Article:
Another reason I have is that HAYWOOD E. WATERS'  MOS shows:  Squad-Leader  LMG 604....   The actual "358th Engineers should have never seen combat and were called, as you also stated above, the "358th General Sevices Engineers".  They stayed mainly Miles behind the front line and operated Heavy Machinery.  I would not think there would be a need for a MOS 604 LMG Squad Leader.  That would be more of a "Combat Engineer" position....

After both Jane and I couldn't figure out why the Lineage would state the 358th became the 631st, I contacted the Department of the Army, Historian for Corp Engineer Units.  All they could find was a Certificate hanging on their walls and they took a picture and sent it to me.  Bascially, all it says is exactly what is stated in the lineage online.   (SEE ATTACHED 2 NEW PICTURES)

After receiving that, I felt that maybe I'm right about him staying behind in Germany but what I'm also thinking is that HAYWOOD E. WATERS may have been with another Unit altogether!  I have read that sometimes a Soldier is transferred to another unit so he can ship back home.  If that is true, it is very possible that since his unit moved on, he may have been transferred to an inactive arm of a Unit to finish his time in Germany and receive his Honorable Discharge.  I may not be stating that correctly, but the reasoning is there....  

And last, but certainly not least.......  and I hate to admit it...  I thought I was pretty good at digging up info.....  "I THREW IN THE WHITE TOWEL" !!!!!!!!!   I told Earl, you wanna know about your Dad????  I can still guide you but this one is a REAL MYSTERY!!!!!!!   And you are gonna have to bring your wallet out!!!  hahahahahahaha.....

I explained all that I had researched, told him my theory and told him I was out of ideas...   He agreed and we hired Geoff at GOLDEN ARROW RESEARCH.  Geoff has pulled some MRs for me before AND has done work for Jane Kepp as well...    He has had the order since August 15th.  Haven't heard from him yet but Earl opted to get the FULL PACKAGE with Geoff and Geoff told me it could take up to 6 weeks to complete.  

Once Geoff has completed the research, I'll come back and post the findings here so at least we will know, "WAS THERE TRULY A 358th???"

Thanks for you work and time....   I really appreciate that and hope to have an answer to share soon.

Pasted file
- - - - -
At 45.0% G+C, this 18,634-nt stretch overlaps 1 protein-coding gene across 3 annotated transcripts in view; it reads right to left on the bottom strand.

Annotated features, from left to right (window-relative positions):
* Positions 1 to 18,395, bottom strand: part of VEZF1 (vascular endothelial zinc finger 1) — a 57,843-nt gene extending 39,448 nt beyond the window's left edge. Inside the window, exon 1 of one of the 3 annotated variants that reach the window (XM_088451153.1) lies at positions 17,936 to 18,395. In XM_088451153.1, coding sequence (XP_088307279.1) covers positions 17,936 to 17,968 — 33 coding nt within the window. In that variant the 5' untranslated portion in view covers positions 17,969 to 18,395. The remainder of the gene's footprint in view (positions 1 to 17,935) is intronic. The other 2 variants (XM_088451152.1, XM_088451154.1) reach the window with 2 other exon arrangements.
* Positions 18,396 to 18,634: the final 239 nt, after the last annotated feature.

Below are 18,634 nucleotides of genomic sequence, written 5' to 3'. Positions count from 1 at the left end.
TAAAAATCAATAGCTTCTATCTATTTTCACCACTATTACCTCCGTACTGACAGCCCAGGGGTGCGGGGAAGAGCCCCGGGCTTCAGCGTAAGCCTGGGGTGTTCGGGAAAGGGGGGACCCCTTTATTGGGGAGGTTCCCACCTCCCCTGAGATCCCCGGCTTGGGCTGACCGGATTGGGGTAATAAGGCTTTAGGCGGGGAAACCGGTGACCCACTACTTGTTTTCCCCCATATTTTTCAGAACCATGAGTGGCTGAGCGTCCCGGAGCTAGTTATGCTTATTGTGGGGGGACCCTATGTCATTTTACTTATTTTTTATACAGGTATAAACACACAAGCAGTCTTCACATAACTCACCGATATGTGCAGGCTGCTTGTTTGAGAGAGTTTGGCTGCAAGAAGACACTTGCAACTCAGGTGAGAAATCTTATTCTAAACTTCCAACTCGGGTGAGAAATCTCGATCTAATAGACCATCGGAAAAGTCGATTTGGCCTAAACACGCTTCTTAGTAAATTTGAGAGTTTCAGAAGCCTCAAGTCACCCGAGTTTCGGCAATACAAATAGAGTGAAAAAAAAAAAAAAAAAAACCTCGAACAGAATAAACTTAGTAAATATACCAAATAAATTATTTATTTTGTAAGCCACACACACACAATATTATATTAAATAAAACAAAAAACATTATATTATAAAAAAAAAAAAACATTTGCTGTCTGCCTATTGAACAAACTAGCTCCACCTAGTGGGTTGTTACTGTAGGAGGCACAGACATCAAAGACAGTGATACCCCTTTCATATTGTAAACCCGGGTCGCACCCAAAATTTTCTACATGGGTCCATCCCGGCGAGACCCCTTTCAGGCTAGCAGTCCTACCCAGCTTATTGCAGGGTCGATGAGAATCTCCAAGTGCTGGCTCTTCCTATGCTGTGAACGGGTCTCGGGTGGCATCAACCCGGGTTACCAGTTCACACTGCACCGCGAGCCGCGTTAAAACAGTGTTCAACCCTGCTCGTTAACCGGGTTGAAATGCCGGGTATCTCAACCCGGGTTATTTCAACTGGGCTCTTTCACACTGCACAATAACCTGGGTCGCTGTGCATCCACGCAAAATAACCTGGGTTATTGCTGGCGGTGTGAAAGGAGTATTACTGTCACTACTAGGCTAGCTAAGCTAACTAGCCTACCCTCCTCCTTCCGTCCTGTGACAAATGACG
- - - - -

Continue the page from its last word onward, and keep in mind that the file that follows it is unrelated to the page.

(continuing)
received_1736670089707051.jpeg

received_1736670086373718.jpeg

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BTW, loved how you addressed me in the above post. :-)

That was quite a reply and I can see why you are baffled. One of the problems seems to be that the images above refer to a company, but the 358th you are interested in, was an engineer regiment. Ah, the Army is sometimes a very confusing body. This is certainly not the first time that I've come across this problem, for I've seen situations where someone comes to me for assistance and I have to tell them that they have the WRONG unit. 

I have worked with the 631st Engineers and some of their veterans, and they indeed did go to the Philippines.And as it states above, they were redesignated the 358th Engineer COMPANY a couple of years after the war. So this is NOT the unit you want to explore.

So let's get back to the 358th Engineer Regiment, who only served in Europe and ended their stint in Germany and returned home. Now it makes perfect sense that he had a Luger shipped home for him. It all comes together. 

Also it was not unusual for a soldier to remain in Europe until fall of 1945, because many of the men (sometimes selected battalions or companies from units), stayed behind to help to help with reconstruction. For instance, my dad was with the 540th and his battalion (the 2833rd) didn't come home until November of 1945. They were the occupational army.

More in a minute...

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Patrick:

So your friend that is doing further research for you, needs to tell NARA in Maryland (they have all the declassified records for units) that he needs the records for the 358th General Service Regiment in Europe, NOT the 631st who later became the 358th Company, two years later. No relation here.